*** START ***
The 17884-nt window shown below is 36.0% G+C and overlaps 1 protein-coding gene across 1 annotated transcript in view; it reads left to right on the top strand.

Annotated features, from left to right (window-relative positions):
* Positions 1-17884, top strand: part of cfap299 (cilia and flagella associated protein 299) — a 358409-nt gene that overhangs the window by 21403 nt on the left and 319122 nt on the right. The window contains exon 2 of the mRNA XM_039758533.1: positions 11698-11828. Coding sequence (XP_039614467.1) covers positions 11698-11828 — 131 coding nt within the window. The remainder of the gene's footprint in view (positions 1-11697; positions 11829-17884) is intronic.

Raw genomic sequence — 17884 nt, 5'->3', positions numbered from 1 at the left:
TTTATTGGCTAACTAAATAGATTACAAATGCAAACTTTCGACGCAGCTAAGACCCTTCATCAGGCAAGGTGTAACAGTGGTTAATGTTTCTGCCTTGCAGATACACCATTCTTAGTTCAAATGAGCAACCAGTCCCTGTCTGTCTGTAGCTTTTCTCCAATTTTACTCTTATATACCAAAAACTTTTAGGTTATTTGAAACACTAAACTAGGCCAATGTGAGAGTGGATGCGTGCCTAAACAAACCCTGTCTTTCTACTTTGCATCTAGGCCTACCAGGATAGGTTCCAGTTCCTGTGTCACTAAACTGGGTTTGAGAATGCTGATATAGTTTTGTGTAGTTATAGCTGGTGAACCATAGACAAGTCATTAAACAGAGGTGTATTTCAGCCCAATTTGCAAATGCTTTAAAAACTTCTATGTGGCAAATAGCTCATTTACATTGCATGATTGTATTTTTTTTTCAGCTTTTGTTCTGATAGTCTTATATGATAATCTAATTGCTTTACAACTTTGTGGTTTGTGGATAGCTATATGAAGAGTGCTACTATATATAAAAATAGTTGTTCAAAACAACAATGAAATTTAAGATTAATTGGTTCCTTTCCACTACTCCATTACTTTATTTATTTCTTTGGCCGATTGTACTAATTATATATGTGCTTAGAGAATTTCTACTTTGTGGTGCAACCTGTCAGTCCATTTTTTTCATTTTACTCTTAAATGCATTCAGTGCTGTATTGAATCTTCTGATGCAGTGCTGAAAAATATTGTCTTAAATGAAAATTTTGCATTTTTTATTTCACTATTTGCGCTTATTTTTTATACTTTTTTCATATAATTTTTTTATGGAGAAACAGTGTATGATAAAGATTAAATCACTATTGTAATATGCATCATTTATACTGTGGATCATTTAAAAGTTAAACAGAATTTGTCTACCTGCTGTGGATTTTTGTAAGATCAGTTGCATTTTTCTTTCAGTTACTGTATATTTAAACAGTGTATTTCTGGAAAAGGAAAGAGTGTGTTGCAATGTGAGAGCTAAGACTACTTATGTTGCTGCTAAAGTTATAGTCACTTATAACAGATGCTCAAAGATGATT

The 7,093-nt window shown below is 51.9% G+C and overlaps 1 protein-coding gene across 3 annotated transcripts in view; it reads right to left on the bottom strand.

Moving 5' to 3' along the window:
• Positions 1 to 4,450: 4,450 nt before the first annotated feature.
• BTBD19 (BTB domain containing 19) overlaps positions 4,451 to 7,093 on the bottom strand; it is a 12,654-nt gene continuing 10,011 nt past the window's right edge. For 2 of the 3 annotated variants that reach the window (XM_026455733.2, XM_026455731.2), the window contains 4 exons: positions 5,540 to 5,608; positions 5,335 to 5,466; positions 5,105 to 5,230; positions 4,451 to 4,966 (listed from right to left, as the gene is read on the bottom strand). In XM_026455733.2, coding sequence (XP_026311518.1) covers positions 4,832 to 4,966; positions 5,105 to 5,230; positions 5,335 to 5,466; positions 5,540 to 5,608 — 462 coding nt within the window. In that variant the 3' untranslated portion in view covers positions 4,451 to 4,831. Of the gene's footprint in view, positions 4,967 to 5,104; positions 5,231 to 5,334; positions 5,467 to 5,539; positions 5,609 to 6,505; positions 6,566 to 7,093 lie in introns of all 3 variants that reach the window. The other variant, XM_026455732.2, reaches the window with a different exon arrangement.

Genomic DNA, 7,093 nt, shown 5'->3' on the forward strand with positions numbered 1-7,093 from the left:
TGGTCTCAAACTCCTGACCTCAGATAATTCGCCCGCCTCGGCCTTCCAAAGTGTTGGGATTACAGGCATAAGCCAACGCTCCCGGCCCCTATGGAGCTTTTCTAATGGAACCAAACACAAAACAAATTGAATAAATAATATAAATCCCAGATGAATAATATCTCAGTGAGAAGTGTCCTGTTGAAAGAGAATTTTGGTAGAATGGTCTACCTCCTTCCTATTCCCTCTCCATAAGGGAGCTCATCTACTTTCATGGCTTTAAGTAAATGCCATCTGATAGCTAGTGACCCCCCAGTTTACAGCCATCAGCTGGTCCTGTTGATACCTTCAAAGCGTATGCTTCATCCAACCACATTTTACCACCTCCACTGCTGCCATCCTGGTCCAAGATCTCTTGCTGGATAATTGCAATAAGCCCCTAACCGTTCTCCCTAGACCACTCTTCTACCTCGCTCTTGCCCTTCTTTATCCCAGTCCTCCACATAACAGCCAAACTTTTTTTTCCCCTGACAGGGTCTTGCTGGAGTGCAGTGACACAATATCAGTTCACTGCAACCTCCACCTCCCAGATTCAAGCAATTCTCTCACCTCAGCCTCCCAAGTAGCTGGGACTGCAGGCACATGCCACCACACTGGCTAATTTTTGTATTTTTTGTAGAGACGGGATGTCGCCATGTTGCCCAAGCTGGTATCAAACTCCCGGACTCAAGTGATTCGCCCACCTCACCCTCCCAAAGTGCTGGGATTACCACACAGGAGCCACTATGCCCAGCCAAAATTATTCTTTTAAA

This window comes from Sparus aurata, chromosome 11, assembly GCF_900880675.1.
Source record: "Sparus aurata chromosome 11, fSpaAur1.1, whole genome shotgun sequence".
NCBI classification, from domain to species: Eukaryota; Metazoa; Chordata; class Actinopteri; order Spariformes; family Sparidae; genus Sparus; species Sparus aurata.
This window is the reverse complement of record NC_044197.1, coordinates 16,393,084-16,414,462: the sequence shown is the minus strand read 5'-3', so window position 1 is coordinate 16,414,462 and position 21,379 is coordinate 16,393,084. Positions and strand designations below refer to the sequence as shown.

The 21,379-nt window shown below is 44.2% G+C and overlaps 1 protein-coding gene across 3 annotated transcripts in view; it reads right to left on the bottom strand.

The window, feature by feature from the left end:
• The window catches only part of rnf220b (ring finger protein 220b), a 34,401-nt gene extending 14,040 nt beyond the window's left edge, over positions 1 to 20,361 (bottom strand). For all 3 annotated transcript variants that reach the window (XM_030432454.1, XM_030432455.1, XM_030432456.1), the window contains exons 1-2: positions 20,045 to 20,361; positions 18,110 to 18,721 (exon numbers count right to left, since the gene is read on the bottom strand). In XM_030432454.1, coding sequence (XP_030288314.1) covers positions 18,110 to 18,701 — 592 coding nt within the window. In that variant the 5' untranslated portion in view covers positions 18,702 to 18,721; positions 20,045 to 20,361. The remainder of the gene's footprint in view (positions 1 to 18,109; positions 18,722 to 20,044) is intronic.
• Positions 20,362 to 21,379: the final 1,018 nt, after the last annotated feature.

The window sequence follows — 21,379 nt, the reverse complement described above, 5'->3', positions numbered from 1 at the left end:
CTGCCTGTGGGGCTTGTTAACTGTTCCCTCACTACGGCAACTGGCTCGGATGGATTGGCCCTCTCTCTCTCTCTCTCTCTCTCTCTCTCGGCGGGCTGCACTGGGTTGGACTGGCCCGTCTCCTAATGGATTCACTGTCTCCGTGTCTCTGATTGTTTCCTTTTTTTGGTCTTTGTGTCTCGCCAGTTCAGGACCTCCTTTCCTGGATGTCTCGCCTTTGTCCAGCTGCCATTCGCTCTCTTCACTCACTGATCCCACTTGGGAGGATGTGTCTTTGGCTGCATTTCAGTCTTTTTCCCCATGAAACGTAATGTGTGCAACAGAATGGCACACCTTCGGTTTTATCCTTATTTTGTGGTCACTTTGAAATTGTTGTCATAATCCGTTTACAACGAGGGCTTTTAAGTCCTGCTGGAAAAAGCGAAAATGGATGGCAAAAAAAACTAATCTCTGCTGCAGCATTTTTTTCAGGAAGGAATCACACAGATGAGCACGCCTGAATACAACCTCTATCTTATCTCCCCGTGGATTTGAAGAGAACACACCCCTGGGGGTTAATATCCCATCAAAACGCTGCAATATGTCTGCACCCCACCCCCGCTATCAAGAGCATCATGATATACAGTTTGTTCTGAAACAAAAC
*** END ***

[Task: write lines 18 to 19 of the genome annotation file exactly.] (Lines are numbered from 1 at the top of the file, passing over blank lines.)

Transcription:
• The window catches only part of rnf220b (ring finger protein 220b), a 34,401-nt gene extending 14,040 nt beyond the window's left edge, over positions 1 to 20,361 (bottom strand). For all 3 annotated transcript variants that reach the window (XM_030432454.1, XM_030432455.1, XM_030432456.1), the window contains exons 1-2: positions 20,045 to 20,361; positions 18,110 to 18,721 (exon numbers count right to left, since the gene is read on the bottom strand). In XM_030432454.1, coding sequence (XP_030288314.1) covers positions 18,110 to 18,701 — 592 coding nt within the window. In that variant the 5' untranslated portion in view covers positions 18,702 to 18,721; positions 20,045 to 20,361. The remainder of the gene's footprint in view (positions 1 to 18,109; positions 18,722 to 20,044) is intronic.
• Positions 20,362 to 21,379: the final 1,018 nt, after the last annotated feature.